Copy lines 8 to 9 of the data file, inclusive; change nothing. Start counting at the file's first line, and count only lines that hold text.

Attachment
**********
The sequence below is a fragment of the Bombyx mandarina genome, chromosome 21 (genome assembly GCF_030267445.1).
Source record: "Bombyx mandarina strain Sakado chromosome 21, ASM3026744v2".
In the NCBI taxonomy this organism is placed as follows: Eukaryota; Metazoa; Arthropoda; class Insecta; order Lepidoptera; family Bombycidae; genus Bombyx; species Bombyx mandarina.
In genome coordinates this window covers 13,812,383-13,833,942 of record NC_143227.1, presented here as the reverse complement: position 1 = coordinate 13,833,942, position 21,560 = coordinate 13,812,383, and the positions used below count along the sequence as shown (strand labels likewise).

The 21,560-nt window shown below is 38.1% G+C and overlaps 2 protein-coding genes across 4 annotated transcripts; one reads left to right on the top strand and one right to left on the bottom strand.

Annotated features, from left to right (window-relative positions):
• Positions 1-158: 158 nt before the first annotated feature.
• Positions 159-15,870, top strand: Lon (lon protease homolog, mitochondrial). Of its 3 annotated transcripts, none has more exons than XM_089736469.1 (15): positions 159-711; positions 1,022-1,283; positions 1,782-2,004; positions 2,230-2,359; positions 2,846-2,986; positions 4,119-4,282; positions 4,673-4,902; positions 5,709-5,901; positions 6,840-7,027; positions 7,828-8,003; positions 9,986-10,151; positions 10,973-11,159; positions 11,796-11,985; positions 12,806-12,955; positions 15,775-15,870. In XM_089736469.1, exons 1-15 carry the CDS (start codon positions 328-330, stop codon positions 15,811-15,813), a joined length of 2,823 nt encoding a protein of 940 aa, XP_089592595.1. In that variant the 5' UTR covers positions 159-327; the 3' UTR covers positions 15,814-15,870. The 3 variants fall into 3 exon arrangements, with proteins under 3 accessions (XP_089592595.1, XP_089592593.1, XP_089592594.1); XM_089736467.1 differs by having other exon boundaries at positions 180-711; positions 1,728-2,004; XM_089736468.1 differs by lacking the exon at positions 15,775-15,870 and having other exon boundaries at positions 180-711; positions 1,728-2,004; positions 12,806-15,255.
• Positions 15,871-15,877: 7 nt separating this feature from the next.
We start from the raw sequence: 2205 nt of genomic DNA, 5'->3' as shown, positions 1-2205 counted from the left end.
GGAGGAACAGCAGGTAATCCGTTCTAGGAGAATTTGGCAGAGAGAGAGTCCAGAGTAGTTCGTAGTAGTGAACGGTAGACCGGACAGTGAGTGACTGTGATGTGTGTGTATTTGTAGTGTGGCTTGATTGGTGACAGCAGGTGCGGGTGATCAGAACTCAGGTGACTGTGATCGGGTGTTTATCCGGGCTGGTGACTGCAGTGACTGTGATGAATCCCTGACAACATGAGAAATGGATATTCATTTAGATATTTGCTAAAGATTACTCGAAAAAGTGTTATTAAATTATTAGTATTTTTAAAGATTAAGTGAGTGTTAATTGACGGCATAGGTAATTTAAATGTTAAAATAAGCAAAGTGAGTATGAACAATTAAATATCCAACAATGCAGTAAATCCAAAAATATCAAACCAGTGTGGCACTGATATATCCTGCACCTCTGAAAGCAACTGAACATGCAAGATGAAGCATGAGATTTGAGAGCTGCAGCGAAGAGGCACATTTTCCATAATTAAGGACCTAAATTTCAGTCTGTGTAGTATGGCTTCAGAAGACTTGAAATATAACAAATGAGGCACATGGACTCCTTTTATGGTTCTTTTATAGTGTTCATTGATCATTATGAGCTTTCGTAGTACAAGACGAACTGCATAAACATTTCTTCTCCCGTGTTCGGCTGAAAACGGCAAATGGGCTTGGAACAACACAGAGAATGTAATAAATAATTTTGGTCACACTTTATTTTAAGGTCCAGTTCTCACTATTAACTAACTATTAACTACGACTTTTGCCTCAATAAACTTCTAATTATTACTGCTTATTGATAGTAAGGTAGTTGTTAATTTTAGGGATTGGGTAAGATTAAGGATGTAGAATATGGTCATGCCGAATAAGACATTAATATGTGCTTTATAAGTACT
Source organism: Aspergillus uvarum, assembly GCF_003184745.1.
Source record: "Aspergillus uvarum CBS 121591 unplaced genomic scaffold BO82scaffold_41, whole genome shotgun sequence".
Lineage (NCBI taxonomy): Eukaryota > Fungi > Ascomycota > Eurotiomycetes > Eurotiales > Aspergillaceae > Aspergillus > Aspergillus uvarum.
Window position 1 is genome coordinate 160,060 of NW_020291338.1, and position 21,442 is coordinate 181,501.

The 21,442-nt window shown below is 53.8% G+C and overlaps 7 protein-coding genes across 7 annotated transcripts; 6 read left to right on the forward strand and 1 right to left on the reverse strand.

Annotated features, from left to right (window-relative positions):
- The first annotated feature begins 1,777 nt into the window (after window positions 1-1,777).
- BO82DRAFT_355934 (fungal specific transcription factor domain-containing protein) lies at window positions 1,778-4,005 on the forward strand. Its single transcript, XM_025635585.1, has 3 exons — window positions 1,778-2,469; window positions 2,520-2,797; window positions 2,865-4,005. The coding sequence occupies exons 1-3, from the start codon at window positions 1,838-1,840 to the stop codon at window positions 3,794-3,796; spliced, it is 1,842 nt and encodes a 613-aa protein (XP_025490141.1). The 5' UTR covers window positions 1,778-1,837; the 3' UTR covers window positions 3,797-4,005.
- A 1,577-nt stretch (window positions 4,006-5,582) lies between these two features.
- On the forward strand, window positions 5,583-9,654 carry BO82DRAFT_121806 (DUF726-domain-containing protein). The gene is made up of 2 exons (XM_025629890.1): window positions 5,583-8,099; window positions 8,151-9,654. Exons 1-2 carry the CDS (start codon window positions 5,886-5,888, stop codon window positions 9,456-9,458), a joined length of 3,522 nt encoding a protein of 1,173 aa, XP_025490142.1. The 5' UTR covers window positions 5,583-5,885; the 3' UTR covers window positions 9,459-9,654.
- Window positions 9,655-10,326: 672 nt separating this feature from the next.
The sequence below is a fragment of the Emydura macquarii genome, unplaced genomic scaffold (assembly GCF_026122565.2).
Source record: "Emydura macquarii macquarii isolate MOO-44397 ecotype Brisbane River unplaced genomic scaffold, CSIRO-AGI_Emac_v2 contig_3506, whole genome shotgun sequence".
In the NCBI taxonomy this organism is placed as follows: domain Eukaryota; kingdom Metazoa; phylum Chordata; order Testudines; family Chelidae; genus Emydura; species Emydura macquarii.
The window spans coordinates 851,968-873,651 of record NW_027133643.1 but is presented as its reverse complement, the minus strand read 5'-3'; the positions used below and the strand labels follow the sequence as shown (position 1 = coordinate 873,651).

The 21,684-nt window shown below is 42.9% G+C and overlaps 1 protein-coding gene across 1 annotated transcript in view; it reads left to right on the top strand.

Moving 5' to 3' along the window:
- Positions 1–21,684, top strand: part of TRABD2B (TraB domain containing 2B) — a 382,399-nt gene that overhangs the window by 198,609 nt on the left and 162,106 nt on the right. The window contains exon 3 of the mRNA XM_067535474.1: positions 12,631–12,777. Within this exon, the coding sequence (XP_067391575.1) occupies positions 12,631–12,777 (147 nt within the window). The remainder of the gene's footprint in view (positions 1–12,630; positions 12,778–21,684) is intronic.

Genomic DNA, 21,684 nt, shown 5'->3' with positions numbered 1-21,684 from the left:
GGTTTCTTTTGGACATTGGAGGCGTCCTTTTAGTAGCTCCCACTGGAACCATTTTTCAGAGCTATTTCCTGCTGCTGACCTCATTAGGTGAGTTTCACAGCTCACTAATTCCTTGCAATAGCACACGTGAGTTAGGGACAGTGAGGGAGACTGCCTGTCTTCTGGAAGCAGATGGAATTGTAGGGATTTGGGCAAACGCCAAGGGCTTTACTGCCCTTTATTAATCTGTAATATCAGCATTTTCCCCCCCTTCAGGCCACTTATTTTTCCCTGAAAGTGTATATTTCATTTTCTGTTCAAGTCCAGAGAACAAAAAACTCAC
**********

• Positions 159-15,870, top strand: Lon (lon protease homolog, mitochondrial). Of its 3 annotated transcripts, none has more exons than XM_089736469.1 (15): positions 159-711; positions 1,022-1,283; positions 1,782-2,004; positions 2,230-2,359; positions 2,846-2,986; positions 4,119-4,282; positions 4,673-4,902; positions 5,709-5,901; positions 6,840-7,027; positions 7,828-8,003; positions 9,986-10,151; positions 10,973-11,159; positions 11,796-11,985; positions 12,806-12,955; positions 15,775-15,870. In XM_089736469.1, exons 1-15 carry the CDS (start codon positions 328-330, stop codon positions 15,811-15,813), a joined length of 2,823 nt encoding a protein of 940 aa, XP_089592595.1. In that variant the 5' UTR covers positions 159-327; the 3' UTR covers positions 15,814-15,870. The 3 variants fall into 3 exon arrangements, with proteins under 3 accessions (XP_089592595.1, XP_089592593.1, XP_089592594.1); XM_089736467.1 differs by having other exon boundaries at positions 180-711; positions 1,728-2,004; XM_089736468.1 differs by lacking the exon at positions 15,775-15,870 and having other exon boundaries at positions 180-711; positions 1,728-2,004; positions 12,806-15,255.
• Positions 15,871-15,877: 7 nt separating this feature from the next.